On March 5, 2013 Representative Timothy Walz (D-MN) introduced H.R. 975 in the 113th Congress of the United States. The full ‘title’ of the bill is as follows:
“To amend title 10, United States Code, to extend the duration of the Physical Disability Board of Review and to the expand the authority of such Board to review of the separation of members of the Armed Forces on the basis of a mental condition not amounting to disability, including separation on the basis of a personality or adjustment disorder.”
The Fleet Reserve Association explains why this act would be beneficial for our veterans:
“FRA recommends support the for “Servicemembers Mental Health Review Act” (S. 628), sponsored by Sen. Jon Tester (Mont.) and its House companion bill (H.R. 975) sponsored by Rep. Tim Walz (Minn.) The bills would authorize the Physical Disability Board of Review (PDBR) to review and, when necessary, correct service records for veterans diagnosed by DoD with a Personality Disorder (PD) or Adjustment Disorder (AD) and discharged after active duty deployment. Many of these brave veterans have seen combat and may actually be suffering from Post-Traumatic Stress (PTS). Because PD and AD are considered pre-existing conditions, the DoD is not obligated to award the benefits they earned that may help them properly reintegrate into their communities.” (emphasis added)
Now why would the Fleet Reserve Association, and others, be calling for a bill to review the application of Personality Disorders and Adjustment Disorders diagnoses? Part of the answer is revealed in a Viet Nam Veterans study (pdf) from the Yale Law School legal services department published in February 2014.
According to the study of Coast Guard applications of PD and AD labels the study found, “The vast majority of AD and PD discharges failed to comply with Coast Guard regulations 255 of a random sample of 265 discharges analyzed violated regulations in some way. ” More disturbingly, the study found that 100% of the combined AD and PD discharges between FY 2001 and FY 2005 (and FY 2008, FY 2012) were not in compliance with Coast Guard regulations. And the problem continues — since 2009 the number of AD and PD discharges has risen.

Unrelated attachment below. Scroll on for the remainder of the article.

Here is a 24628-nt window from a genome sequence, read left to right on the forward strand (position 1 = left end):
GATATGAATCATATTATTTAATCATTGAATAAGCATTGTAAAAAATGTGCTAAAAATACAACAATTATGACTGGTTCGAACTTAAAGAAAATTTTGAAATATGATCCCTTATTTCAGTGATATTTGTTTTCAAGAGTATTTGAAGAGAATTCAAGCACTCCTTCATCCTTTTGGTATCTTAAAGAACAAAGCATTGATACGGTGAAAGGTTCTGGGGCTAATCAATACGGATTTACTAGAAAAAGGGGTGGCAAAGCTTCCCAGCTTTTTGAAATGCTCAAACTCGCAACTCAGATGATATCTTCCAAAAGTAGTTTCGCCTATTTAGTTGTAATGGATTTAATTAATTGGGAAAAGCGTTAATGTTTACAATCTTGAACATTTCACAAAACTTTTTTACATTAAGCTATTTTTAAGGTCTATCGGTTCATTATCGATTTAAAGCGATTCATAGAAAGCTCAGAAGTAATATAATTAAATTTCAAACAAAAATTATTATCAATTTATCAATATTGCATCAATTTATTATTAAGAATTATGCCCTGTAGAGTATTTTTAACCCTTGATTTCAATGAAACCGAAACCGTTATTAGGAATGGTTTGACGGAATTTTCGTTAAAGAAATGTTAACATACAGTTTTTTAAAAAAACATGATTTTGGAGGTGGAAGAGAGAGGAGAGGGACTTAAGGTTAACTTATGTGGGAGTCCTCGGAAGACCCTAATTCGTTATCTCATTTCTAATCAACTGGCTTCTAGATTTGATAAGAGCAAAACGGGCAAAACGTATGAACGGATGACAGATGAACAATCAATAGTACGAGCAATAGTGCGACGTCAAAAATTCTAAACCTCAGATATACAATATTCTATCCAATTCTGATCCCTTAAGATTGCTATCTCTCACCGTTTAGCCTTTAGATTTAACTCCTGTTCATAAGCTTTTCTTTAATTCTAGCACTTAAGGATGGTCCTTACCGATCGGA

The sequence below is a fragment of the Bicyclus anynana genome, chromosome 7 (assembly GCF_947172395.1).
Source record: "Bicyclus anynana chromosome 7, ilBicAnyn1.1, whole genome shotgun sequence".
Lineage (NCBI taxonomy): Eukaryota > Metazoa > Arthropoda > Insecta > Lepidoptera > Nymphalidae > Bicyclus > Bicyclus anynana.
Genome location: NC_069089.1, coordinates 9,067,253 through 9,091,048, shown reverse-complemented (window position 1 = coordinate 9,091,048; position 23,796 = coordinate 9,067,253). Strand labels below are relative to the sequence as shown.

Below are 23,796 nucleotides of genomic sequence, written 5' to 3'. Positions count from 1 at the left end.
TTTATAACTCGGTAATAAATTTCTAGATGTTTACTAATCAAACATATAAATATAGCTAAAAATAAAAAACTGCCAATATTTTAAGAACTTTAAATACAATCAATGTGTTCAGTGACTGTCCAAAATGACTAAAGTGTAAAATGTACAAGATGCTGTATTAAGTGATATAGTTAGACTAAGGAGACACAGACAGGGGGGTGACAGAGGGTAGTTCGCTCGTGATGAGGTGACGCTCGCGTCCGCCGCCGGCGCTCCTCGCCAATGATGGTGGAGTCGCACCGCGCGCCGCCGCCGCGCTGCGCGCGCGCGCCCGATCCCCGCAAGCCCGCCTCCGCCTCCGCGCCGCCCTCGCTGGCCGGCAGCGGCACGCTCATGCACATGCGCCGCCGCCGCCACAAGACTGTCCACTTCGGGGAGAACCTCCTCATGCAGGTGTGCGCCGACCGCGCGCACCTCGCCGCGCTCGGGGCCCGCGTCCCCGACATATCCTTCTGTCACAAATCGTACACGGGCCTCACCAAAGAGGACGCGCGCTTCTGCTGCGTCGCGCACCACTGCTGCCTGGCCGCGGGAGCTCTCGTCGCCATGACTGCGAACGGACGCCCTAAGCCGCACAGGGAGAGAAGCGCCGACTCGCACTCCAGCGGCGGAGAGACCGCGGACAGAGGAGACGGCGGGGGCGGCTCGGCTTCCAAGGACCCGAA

It’s not just the Coast Guard, and it’s not just a few veterans, and it’s not that the problem has not been noticed before. The problem has been, more or less, in the public domain since 2007. Dr. Debra Draper, GAO testified to the House Committee on Veteran Affairs, “DoD data show that from November 1, 2001, through June 30, 2007, about 26,000 enlisted servicemembers were separated from the military because of a personality disorder. Of these 26,000 servicemembers, about 2,800 had deployed at least once in support of OEF/OIF.” As of 2009 there were questions about the response to GAO recommendations from the Pentagon. The GAO observed that the services had saved some $12.5 billion in health care and compensation via the AD/PD discharge route. [DP]
So, there has been a problem, there is a problem, and so far 49 members of the House have signed on as co-sponsors of this legislation. None from Nevada, a state with approximately 246,000 veterans. [VA pdf] There are five sponsors for Senator Jon Tester’s version (S. 628), none from Nevada.
H.R. 975 was assigned to the House Armed Services Committee’s Subcommittee on Military Personnel on March 26, 2013, one of the members of this subcommittee is Representative Joe Heck (R-NV).
There were some tangential references to the discharge label issues in the last Defense Appropriations Bill “(Sec. 593) Establishes the Commission on Military Behavioral Health and Disciplinary Issues to study the adequacy of DOD mechanisms for disciplinary military personnel action in addressing the behavioral impact of service-connected mental disorders and traumatic brain injury.” However, in today’s insurance parlance AD and PD are “pre-existing conditions,” which may not fall under the “service connected” classifications. In short, not enough has been done, and it appears that not enough is being done. It’s a topic Representative Heck might want to bring up at the next meeting of his Subcommittee on Military Personnel.